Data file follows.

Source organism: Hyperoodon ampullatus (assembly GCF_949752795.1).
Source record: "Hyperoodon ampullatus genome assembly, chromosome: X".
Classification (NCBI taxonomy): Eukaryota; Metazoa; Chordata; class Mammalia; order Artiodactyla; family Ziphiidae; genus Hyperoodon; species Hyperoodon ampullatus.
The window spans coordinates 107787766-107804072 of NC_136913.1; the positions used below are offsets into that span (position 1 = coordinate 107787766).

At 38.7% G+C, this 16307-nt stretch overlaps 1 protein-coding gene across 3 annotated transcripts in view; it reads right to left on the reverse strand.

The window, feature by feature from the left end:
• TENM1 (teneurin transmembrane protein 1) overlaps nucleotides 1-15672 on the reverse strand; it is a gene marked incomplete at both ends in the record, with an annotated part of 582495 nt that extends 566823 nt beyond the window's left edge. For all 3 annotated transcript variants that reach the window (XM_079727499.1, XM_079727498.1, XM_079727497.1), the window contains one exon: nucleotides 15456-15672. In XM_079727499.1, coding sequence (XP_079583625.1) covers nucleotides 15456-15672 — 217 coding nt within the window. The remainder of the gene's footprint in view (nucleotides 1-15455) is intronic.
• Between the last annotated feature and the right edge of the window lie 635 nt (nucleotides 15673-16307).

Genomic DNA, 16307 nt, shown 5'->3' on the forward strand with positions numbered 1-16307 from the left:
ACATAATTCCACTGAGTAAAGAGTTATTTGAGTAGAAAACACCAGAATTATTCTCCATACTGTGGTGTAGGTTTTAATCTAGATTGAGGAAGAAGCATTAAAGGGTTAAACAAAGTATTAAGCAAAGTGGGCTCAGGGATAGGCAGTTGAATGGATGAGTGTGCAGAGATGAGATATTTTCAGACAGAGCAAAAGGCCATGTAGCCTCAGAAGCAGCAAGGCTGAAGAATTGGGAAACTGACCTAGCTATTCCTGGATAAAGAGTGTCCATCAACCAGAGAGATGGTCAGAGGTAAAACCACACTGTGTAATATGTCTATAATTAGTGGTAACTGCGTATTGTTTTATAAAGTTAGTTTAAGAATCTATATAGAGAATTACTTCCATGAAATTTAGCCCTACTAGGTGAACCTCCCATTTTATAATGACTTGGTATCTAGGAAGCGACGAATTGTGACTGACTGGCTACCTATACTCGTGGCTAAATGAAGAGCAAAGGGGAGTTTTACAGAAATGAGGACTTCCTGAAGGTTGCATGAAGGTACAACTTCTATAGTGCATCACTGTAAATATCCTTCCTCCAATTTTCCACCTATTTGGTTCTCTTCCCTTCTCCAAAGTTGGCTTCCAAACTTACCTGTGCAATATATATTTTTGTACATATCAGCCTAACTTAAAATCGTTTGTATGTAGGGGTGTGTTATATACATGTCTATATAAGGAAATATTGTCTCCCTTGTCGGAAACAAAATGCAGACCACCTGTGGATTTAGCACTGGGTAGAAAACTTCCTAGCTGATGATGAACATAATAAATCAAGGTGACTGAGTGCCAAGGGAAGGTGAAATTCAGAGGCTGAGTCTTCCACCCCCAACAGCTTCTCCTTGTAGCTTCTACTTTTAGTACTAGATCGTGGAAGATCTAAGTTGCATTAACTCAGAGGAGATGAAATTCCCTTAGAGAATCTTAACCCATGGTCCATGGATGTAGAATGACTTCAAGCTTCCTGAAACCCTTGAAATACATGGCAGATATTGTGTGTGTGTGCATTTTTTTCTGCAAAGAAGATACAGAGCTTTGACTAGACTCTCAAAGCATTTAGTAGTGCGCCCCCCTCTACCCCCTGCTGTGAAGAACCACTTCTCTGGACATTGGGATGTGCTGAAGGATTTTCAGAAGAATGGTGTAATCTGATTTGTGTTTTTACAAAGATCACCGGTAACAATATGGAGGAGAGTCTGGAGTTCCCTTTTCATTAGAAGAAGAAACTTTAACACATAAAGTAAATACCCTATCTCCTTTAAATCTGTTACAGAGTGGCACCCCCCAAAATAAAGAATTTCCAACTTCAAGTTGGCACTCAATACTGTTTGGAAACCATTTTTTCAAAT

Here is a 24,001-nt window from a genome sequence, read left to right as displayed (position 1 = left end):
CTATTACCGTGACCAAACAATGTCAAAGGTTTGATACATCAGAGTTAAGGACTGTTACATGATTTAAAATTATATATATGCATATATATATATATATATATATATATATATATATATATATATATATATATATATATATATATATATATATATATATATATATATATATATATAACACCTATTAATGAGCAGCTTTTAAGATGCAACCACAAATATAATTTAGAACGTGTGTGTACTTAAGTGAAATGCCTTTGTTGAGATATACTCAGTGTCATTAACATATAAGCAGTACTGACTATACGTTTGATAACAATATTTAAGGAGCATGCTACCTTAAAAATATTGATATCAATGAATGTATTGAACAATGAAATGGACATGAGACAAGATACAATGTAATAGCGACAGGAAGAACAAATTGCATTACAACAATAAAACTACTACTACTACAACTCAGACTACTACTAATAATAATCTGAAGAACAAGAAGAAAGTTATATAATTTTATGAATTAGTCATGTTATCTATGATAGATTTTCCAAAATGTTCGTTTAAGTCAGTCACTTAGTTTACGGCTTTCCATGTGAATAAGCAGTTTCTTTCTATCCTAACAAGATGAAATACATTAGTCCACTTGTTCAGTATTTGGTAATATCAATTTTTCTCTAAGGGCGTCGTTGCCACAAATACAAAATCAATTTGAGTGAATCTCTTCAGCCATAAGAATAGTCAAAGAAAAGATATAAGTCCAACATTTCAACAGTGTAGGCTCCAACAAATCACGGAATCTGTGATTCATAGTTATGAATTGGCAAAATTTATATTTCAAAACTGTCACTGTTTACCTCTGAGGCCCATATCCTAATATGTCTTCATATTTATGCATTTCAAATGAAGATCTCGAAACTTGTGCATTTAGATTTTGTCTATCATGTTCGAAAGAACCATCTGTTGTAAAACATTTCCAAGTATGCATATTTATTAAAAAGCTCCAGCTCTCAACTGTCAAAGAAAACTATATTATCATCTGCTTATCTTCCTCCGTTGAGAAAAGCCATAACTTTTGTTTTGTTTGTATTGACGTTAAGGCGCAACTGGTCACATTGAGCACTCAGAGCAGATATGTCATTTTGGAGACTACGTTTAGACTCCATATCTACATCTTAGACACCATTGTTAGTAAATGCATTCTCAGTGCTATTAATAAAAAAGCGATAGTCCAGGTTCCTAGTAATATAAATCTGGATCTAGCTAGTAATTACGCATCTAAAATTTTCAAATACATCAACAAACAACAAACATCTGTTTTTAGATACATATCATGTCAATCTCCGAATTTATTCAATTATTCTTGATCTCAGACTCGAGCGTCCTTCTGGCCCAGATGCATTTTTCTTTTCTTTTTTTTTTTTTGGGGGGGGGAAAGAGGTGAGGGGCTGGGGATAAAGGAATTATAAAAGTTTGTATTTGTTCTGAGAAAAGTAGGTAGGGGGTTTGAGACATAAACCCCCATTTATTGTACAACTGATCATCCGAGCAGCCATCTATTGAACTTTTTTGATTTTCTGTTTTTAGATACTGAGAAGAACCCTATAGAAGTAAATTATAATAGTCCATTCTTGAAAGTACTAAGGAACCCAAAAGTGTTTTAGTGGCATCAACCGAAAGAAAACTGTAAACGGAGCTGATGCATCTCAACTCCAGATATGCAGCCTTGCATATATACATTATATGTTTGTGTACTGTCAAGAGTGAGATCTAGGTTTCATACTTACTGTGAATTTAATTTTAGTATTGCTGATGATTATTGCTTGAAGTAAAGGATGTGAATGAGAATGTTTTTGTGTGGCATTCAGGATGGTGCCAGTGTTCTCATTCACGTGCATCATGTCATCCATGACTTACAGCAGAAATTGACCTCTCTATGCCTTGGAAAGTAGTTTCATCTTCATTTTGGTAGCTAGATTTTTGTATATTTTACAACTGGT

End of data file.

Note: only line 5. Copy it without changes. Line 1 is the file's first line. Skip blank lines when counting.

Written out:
At 38.7% G+C, this 16307-nt stretch overlaps 1 protein-coding gene across 3 annotated transcripts in view; it reads right to left on the reverse strand.